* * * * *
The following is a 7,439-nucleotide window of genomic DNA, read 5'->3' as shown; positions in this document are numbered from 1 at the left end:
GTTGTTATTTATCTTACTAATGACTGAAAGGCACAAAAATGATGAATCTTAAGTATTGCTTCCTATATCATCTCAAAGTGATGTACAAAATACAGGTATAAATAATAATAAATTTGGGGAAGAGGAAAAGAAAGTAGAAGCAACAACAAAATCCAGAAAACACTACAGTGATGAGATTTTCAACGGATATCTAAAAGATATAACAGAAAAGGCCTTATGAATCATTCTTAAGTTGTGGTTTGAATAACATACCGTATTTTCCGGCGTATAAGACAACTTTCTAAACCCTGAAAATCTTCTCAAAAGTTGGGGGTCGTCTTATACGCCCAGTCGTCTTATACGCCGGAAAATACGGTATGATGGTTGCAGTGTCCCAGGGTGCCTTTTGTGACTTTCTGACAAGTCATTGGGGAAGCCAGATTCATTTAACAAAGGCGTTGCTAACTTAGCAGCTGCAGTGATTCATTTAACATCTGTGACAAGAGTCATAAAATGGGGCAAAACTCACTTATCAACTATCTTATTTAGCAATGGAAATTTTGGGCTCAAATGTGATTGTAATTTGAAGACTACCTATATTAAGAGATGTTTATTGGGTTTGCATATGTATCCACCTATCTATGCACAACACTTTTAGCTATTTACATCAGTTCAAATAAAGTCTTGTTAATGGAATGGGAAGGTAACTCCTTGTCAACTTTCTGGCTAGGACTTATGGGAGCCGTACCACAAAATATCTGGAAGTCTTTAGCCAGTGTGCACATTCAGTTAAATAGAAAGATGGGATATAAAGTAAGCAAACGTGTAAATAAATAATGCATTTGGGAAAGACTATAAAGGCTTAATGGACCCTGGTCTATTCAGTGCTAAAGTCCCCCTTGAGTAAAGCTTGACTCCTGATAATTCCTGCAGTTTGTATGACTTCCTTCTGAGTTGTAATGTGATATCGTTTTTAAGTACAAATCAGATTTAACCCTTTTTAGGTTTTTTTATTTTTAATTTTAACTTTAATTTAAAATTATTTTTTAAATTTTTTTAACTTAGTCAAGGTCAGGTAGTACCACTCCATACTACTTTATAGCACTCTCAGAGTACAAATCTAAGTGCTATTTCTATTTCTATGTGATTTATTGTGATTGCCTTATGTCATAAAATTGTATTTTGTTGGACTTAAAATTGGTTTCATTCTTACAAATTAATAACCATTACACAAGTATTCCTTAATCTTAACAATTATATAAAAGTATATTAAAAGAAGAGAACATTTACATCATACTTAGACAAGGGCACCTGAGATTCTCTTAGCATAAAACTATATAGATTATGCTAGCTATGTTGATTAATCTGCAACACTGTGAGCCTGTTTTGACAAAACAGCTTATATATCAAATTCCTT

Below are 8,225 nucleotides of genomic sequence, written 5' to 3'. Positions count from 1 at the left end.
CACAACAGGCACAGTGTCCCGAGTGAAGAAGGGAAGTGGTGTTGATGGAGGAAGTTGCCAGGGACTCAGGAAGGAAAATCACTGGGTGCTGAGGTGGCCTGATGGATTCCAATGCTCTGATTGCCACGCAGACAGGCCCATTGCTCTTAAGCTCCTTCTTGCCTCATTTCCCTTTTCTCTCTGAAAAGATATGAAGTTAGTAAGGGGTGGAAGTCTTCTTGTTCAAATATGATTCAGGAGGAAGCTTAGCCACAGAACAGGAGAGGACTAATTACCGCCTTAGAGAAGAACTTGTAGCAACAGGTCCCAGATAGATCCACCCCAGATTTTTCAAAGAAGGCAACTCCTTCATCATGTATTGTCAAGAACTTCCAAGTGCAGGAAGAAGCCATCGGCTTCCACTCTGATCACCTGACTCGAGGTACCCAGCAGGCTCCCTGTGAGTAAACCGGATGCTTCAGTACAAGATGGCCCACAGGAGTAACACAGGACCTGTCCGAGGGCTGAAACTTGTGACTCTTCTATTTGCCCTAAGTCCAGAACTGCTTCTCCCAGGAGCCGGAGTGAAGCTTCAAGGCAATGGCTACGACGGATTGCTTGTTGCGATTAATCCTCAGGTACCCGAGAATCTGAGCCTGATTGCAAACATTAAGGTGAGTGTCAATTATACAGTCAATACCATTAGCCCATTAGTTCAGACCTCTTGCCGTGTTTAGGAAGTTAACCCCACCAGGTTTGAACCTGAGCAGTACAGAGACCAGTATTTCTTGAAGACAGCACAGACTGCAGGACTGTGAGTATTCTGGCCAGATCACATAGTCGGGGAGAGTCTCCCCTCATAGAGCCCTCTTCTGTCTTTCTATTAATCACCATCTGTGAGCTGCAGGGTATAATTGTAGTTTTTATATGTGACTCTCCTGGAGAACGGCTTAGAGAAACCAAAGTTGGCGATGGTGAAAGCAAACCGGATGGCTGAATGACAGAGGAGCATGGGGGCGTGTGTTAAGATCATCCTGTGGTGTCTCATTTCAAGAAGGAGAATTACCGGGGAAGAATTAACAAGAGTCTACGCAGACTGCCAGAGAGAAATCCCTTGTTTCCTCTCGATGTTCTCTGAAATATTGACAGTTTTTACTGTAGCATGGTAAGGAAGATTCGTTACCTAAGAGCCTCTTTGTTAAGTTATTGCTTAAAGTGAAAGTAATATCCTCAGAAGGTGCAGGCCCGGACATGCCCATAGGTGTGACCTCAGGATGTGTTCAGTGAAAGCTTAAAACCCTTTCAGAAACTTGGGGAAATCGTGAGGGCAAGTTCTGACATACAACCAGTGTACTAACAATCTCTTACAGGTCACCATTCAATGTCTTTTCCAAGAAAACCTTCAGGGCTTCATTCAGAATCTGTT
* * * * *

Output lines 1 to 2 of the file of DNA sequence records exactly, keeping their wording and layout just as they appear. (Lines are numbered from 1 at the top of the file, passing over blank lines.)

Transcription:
The following is a 7,439-nucleotide window of genomic DNA, read 5'->3' as shown; positions in this document are numbered from 1 at the left end:
GTTGTTATTTATCTTACTAATGACTGAAAGGCACAAAAATGATGAATCTTAAGTATTGCTTCCTATATCATCTCAAAGTGATGTACAAAATACAGGTATAAATAATAATAAATTTGGGGAAGAGGAAAAGAAAGTAGAAGCAACAACAAAATCCAGAAAACACTACAGTGATGAGATTTTCAACGGATATCTAAAAGATATAACAGAAAAGGCCTTATGAATCATTCTTAAGTTGTGGTTTGAATAACATACCGTATTTTCCGGCGTATAAGACAACTTTCTAAACCCTGAAAATCTTCTCAAAAGTTGGGGGTCGTCTTATACGCCCAGTCGTCTTATACGCCGGAAAATACGGTATGATGGTTGCAGTGTCCCAGGGTGCCTTTTGTGACTTTCTGACAAGTCATTGGGGAAGCCAGATTCATTTAACAAAGGCGTTGCTAACTTAGCAGCTGCAGTGATTCATTTAACATCTGTGACAAGAGTCATAAAATGGGGCAAAACTCACTTATCAACTATCTTATTTAGCAATGGAAATTTTGGGCTCAAATGTGATTGTAATTTGAAGACTACCTATATTAAGAGATGTTTATTGGGTTTGCATATGTATCCACCTATCTATGCACAACACTTTTAGCTATTTACATCAGTTCAAATAAAGTCTTGTTAATGGAATGGGAAGGTAACTCCTTGTCAACTTTCTGGCTAGGACTTATGGGAGCCGTACCACAAAATATCTGGAAGTCTTTAGCCAGTGTGCACATTCAGTTAAATAGAAAGATGGGATATAAAGTAAGCAAACGTGTAAATAAATAATGCATTTGGGAAAGACTATAAAGGCTTAATGGACCCTGGTCTATTCAGTGCTAAAGTCCCCCTTGAGTAAAGCTTGACTCCTGATAATTCCTGCAGTTTGTATGACTTCCTTCTGAGTTGTAATGTGATATCGTTTTTAAGTACAAATCAGATTTAACCCTTTTTAGGTTTTTTTATTTTTAATTTTAACTTTAATTTAAAATTATTTTTTAAATTTTTTTAACTTAGTCAAGGTCAGGTAGTACCACTCCATACTACTTTATAGCACTCTCAGAGTACAAATCTAAGTGCTATTTCTATTTCTATGTGATTTATTGTGATTGCCTTATGTCATAAAATTGTATTTTGTTGGACTTAAAATTGGTTTCATTCTTACAAATTAATAACCATTACACAAGTATTCCTTAATCTTAACAATTATATAAAAGTATATTAAAAGAAGAGAACATTTACATCATACTTAGACAAGGGCACCTGAGATTCTCTTAGCATAAAACTATATAGATTATGCTAGCTATGTTGATTAATCTGCAACACTGTGAGCCTGTTTTGACAAAACAGCTTATATATCAAATTCCTT